70. P. C. Majumdar, Life and Teachings , 143.


203

71. Quoted in Borthwick, Keshub Chunder Sen , 108 and 132.

72. Borthwick, Keshub Chunder Sen , 101.

73. Cobbe, Life , 451. For a similar reading by an English woman of an Indian man in Britain at about the same time, see Captain Edward C. West, Diary of the Late Rajah of Kolhapoor , 136-40.

74. Cobbe, Life , 451.

75. Keshub Chunder Sen in England , 37.

76. P. C. Majumdar, Life and Teaching , 144-45.

77. Borthwick, Keshub Chunder Sen , 120.

78. Ibid., 46-47.

79. Ibid., 142. Sen gave no public explanation for his decision and, as Borthwick recounts, was extremely concerned about its impact on his international reputation. See Keshub Chunder Sen , 182 and ff. She suggests that pressure from the British administration of Cooch Behar was a factor. In fact, Keshub objected to the fact that the Maharaja was a minor (15) and his daughter was not yet 14; that the marriage was not performed with Brahmo rites; and that Keshub was excluded from the ceremony because he had lost his caste. I am grateful to Geraldine Forbes for these details.

80. Keshub Chunder Sen in England , 462.

81. Borthwick, Keshub Chunder Sen , 174. See also the Times’s obituary on Sen, Jan 10, 1884, p. 7.

82. “Ram Mohun Roy," The Saturday Review , July 7, 1888, pp. 21-22.

83. Nowrojee and Merwanjee, Residence of Two Years and a Half in Great Britain , 28.

84. Ibid., 31.

85. Ibid., 299.

86. Ibid., 24.

87. See for example Koolee Meerza, Journal of a Residence in England , 258-62. I am grateful to David Pike for this reference. See also Ragaviah, Pictures , 44; Dasa, Reminiscences , 37; and Ram, My Trip , 10 and 28.

88. Meerza, Journal of a Residence , 260. See also Tarakoli-Targhi, “Orientalism’s Genesis Amnesia," 1-14.

89. See Malabari, Indian Eye , 33-34; and Mary Hobhouse, “Further Sketches by an Indian Pen," Indian Magazine and Review (March 1890): 145. The “Indian Pen" was M. Hasan Khan, who visited England in the spring and summer of 1888. Jhinda Ram recounted that the first person to “welcome" him when he got off the boat in Liverpool was a woman hailing him as follows: “ ‘Why don’t you take me with you!’ " It was “Horrible, horrible indeed," he recalled, “to get such a welcome when one goes to a country to seek enlightenment! I heeded her not, and proceeded on my way." My Trip , 8.

90. Sorabji, India Calling , 52.

91. This is an idea put forward by Michael Levenson in his National Endowment for the Humanities Summer Seminar, “The Culture of London, 1850-1925," 1995.

92. Levenson, “Culture of London, 1850-1925"; Mukharji, Visit , 105. For a fuller account of Indian men in London, see Burton, “Making a Spectacle of Empire," 96-117.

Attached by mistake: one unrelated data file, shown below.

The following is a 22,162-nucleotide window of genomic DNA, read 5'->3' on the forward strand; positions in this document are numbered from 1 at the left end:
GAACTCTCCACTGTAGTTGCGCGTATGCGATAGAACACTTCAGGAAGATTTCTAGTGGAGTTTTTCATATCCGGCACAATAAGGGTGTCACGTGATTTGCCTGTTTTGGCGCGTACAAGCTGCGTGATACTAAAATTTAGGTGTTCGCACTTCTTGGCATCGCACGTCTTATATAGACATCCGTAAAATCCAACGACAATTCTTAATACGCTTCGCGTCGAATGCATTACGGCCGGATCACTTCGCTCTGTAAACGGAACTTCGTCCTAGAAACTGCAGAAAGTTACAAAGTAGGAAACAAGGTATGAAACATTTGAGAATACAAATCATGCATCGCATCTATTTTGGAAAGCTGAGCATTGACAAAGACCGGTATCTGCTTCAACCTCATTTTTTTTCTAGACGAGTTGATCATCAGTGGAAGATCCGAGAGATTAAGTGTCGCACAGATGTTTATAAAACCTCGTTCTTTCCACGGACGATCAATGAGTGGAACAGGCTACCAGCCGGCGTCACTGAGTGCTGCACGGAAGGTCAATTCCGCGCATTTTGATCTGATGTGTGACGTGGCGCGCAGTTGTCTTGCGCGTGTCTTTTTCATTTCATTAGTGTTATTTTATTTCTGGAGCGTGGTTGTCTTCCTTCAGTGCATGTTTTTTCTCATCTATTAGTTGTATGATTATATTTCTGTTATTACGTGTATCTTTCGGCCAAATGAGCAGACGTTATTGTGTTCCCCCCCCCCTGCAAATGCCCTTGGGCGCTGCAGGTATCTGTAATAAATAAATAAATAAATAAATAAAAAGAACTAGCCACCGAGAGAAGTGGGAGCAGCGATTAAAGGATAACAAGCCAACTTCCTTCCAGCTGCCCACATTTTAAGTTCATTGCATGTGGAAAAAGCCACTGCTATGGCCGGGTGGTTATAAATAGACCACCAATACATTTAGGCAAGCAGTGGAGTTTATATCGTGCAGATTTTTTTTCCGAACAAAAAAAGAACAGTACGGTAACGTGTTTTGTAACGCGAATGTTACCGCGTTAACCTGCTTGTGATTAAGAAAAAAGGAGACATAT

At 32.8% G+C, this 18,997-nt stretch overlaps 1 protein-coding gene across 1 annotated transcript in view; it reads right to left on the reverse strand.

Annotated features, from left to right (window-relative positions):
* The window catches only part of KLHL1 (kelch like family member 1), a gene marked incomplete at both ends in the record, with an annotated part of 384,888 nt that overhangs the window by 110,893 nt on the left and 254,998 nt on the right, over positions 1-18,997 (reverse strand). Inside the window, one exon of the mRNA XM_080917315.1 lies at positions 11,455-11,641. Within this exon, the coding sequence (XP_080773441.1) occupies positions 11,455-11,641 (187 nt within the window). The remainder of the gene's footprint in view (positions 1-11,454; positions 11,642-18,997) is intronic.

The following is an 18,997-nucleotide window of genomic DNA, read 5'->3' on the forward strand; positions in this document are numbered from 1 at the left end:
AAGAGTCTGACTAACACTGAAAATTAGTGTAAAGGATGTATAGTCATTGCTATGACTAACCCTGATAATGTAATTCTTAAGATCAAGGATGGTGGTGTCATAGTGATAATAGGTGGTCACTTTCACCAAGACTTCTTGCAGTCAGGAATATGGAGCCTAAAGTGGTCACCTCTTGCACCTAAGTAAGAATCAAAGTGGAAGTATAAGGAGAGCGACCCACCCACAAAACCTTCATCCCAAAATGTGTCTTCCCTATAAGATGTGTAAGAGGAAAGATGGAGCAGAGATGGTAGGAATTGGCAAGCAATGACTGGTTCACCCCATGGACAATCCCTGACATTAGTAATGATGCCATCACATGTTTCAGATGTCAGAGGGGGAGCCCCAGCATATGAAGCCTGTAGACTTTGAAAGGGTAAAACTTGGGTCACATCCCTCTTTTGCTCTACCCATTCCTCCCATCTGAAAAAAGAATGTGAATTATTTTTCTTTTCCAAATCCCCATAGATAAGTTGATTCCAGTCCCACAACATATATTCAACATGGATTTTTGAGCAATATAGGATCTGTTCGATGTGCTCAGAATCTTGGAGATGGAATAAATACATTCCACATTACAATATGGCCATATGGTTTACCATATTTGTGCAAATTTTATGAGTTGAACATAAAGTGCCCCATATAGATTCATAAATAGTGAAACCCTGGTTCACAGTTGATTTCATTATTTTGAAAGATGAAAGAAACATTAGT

204

93. See for example Onwhyn, Mr. and Mrs. Brown’s Visit to London ; and Henry Sutherland Edwards, Official Account of the Chinese Commission .

94. Coombes, Reinventing Africa .

95. Desmond, India Museum; Empire of India: Special Catalog of Exhibits ; and Cundall, Reminiscences .

96. Rakhal Haldar Das, Diary , 57. According to David Kopf, Das was a Brahmo. See Brahmo Samaj and the Shaping of the Modern Indian Mind , 30.

97. See Donna Haraway, “Teddy Bear Patriarchy: Taxidermy in the Garden of Eden, New York City, 1908-36," in her Primate Visions , 28.

98. Ibid. For an echo of Das’s critical melancholia, see Boon, “Why Museums Make Me Sad," 255-77.

99. Ragaviah, Pictures , 68.

100. Dutt, Three Years in Europe , 123.

101. See Grewal’s Home and Harem , 91 and chapter 3.

102. Ram, My Trip , 34-38.

103. Not only was Ceylon disaggregated from India in both the Great Exhibition on 1851 and the Colonial and Indian exhibition of 1886, but more than one Indian traveler included the island in his grand tour. See Great Exhibition of the Works of Industry of All Nations , vol. 2, “British Possessions in Asia: India and Ceylon"), 857-938. The text breaks down the distinction further between the “East Indies" (857-937) and “Ceylon" (937-38); note the proportional difference in coverage (fifty pages versus two pages). See also Cundall, Reminiscences , “Plan" (n.p.), which shows Ceylon’s one court dwarfed by the plethora of Indian display sites. For examples of Indian men who constructed Ceylon as a tourist site, se Dasa, Reminiscences ; and Baijnath, England and India .

104. Mukharji, Visit , 100-107. For another virtually contemporary example of this taxonomic racism on the part of a Bengali, see Sinha, Colonial Masculinity , 92.

105. Ram, My Trip , 11.

106. Dutt, Three Years in Europe , iii.

107. See, for example, The Mahratta , February 28, 1886, p. 8.